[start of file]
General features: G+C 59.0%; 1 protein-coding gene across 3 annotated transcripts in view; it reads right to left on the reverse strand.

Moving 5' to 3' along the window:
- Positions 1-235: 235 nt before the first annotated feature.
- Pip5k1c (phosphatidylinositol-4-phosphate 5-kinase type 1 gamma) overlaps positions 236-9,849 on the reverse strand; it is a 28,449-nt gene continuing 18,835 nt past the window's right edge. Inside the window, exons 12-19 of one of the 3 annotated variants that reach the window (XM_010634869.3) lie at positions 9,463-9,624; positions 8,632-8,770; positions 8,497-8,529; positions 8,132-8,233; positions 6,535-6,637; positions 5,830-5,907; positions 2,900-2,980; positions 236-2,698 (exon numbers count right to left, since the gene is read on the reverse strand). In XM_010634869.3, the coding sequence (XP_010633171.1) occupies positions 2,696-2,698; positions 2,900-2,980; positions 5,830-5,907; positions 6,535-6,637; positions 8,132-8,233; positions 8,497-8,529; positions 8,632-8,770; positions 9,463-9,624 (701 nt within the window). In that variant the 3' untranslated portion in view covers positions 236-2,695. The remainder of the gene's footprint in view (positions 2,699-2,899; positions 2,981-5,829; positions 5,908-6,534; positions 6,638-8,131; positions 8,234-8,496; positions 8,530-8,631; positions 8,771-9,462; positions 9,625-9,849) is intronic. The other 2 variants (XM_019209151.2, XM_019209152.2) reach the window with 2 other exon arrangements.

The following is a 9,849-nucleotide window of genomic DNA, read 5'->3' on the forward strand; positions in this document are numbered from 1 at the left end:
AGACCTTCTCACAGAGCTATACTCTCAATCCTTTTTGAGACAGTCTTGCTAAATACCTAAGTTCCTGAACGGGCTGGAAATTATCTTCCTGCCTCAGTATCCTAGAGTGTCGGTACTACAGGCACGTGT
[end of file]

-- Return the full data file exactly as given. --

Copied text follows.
General features: G+C 59.0%; 1 protein-coding gene across 3 annotated transcripts in view; it reads right to left on the reverse strand.

Moving 5' to 3' along the window:
- Positions 1-235: 235 nt before the first annotated feature.
- Pip5k1c (phosphatidylinositol-4-phosphate 5-kinase type 1 gamma) overlaps positions 236-9,849 on the reverse strand; it is a 28,449-nt gene continuing 18,835 nt past the window's right edge. Inside the window, exons 12-19 of one of the 3 annotated variants that reach the window (XM_010634869.3) lie at positions 9,463-9,624; positions 8,632-8,770; positions 8,497-8,529; positions 8,132-8,233; positions 6,535-6,637; positions 5,830-5,907; positions 2,900-2,980; positions 236-2,698 (exon numbers count right to left, since the gene is read on the reverse strand). In XM_010634869.3, the coding sequence (XP_010633171.1) occupies positions 2,696-2,698; positions 2,900-2,980; positions 5,830-5,907; positions 6,535-6,637; positions 8,132-8,233; positions 8,497-8,529; positions 8,632-8,770; positions 9,463-9,624 (701 nt within the window). In that variant the 3' untranslated portion in view covers positions 236-2,695. The remainder of the gene's footprint in view (positions 2,699-2,899; positions 2,981-5,829; positions 5,908-6,534; positions 6,638-8,131; positions 8,234-8,496; positions 8,530-8,631; positions 8,771-9,462; positions 9,625-9,849) is intronic. The other 2 variants (XM_019209151.2, XM_019209152.2) reach the window with 2 other exon arrangements.

The following is a 9,849-nucleotide window of genomic DNA, read 5'->3' on the forward strand; positions in this document are numbered from 1 at the left end:
AGACCTTCTCACAGAGCTATACTCTCAATCCTTTTTGAGACAGTCTTGCTAAATACCTAAGTTCCTGAACGGGCTGGAAATTATCTTCCTGCCTCAGTATCCTAGAGTGTCGGTACTACAGGCACGTGT